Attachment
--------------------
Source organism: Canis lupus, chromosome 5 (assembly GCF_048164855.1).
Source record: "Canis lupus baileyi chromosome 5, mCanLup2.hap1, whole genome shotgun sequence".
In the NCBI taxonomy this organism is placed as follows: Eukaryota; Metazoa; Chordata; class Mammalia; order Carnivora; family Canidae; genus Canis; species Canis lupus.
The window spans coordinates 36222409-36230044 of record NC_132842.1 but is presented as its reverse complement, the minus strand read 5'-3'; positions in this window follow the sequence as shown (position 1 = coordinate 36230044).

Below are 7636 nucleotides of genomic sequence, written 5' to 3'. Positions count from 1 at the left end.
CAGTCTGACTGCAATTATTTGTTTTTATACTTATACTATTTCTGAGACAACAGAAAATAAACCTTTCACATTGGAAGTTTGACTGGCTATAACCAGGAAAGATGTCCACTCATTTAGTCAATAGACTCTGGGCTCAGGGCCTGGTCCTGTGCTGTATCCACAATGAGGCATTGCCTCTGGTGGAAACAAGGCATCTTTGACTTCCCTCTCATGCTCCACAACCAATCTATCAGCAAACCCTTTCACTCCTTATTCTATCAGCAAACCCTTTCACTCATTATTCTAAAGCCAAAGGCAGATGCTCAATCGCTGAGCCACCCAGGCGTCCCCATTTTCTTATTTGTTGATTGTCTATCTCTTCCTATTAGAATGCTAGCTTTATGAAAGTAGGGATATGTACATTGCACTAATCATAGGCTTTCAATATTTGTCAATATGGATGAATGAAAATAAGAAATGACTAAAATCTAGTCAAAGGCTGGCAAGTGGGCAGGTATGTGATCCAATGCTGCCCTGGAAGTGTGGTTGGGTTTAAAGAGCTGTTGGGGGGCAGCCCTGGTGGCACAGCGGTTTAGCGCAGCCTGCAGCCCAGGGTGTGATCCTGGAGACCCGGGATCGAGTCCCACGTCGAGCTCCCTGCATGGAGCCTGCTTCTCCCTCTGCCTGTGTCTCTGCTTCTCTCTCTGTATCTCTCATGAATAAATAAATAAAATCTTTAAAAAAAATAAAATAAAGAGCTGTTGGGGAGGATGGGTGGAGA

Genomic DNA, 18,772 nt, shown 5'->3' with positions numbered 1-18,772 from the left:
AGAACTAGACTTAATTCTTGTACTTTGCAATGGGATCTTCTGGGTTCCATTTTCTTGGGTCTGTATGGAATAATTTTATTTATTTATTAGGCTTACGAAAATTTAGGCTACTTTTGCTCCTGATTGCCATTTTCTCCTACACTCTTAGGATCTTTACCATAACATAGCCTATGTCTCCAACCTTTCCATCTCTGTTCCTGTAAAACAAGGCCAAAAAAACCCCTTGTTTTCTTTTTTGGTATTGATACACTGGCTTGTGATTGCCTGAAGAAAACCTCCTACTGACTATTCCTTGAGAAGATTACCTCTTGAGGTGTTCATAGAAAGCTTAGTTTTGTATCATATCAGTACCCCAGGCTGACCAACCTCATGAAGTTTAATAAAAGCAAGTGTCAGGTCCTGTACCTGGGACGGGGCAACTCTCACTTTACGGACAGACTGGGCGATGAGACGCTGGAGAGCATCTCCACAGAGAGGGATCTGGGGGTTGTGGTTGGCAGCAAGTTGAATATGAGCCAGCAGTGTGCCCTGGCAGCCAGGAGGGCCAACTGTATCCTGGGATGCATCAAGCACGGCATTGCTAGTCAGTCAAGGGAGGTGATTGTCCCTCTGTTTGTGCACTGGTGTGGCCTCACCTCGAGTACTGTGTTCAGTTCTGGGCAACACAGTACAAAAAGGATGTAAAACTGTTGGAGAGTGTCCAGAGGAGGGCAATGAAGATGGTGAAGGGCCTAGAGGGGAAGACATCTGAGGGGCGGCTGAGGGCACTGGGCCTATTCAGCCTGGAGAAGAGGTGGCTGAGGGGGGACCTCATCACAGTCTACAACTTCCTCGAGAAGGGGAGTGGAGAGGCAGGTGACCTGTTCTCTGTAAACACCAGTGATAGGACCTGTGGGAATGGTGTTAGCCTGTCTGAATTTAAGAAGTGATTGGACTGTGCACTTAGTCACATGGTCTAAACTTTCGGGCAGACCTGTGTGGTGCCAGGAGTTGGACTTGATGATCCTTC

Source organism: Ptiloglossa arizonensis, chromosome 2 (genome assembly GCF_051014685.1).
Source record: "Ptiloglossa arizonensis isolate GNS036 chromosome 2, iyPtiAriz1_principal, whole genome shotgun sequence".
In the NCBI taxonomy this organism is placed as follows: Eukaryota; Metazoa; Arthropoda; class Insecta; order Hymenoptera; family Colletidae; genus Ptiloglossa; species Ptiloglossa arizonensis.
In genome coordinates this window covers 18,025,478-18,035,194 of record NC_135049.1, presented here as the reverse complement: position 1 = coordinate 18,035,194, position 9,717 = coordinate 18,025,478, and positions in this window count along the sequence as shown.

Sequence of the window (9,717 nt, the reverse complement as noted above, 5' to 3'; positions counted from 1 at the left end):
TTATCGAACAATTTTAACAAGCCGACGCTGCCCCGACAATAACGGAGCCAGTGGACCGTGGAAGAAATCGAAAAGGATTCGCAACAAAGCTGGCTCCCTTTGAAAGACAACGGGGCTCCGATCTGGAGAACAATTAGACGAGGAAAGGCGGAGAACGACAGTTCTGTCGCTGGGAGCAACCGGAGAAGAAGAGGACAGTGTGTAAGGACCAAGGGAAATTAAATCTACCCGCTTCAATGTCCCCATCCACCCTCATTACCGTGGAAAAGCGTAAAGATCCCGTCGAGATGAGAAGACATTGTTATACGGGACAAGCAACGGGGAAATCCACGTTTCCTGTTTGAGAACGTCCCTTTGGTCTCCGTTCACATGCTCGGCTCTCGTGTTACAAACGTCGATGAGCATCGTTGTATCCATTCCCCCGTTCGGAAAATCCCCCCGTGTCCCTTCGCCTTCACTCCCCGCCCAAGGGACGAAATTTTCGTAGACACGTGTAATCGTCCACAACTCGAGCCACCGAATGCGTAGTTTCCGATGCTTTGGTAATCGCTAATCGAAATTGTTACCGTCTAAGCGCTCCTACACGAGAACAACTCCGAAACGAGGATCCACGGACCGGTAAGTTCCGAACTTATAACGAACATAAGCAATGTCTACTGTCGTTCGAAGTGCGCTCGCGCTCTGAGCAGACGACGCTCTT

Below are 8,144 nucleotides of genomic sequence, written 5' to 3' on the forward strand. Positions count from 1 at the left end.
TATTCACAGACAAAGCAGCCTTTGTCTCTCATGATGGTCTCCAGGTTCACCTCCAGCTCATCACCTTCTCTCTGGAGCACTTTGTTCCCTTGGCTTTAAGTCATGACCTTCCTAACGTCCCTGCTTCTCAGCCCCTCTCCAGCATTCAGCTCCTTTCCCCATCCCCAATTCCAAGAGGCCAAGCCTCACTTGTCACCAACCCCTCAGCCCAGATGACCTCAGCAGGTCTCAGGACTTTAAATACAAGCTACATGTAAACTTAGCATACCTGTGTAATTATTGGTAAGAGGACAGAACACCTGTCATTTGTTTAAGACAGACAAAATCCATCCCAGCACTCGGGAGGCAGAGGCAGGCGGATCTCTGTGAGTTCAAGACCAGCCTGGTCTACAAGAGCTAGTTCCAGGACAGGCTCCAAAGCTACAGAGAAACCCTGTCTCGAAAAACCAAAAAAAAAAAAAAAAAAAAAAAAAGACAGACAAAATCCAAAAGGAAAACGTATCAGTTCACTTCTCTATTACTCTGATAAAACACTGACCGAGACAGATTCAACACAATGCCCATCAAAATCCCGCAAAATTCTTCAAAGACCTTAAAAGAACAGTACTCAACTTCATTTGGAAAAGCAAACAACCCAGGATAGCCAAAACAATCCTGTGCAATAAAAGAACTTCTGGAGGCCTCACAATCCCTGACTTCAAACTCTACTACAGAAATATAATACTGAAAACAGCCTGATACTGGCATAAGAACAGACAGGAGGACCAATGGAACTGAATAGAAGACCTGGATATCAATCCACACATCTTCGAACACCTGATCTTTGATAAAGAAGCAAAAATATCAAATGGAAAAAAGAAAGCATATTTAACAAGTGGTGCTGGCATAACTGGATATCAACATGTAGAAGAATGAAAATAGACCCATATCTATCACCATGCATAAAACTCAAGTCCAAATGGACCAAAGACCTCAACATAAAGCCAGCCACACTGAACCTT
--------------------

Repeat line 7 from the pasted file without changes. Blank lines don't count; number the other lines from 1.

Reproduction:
Genomic DNA, 18,772 nt, shown 5'->3' with positions numbered 1-18,772 from the left: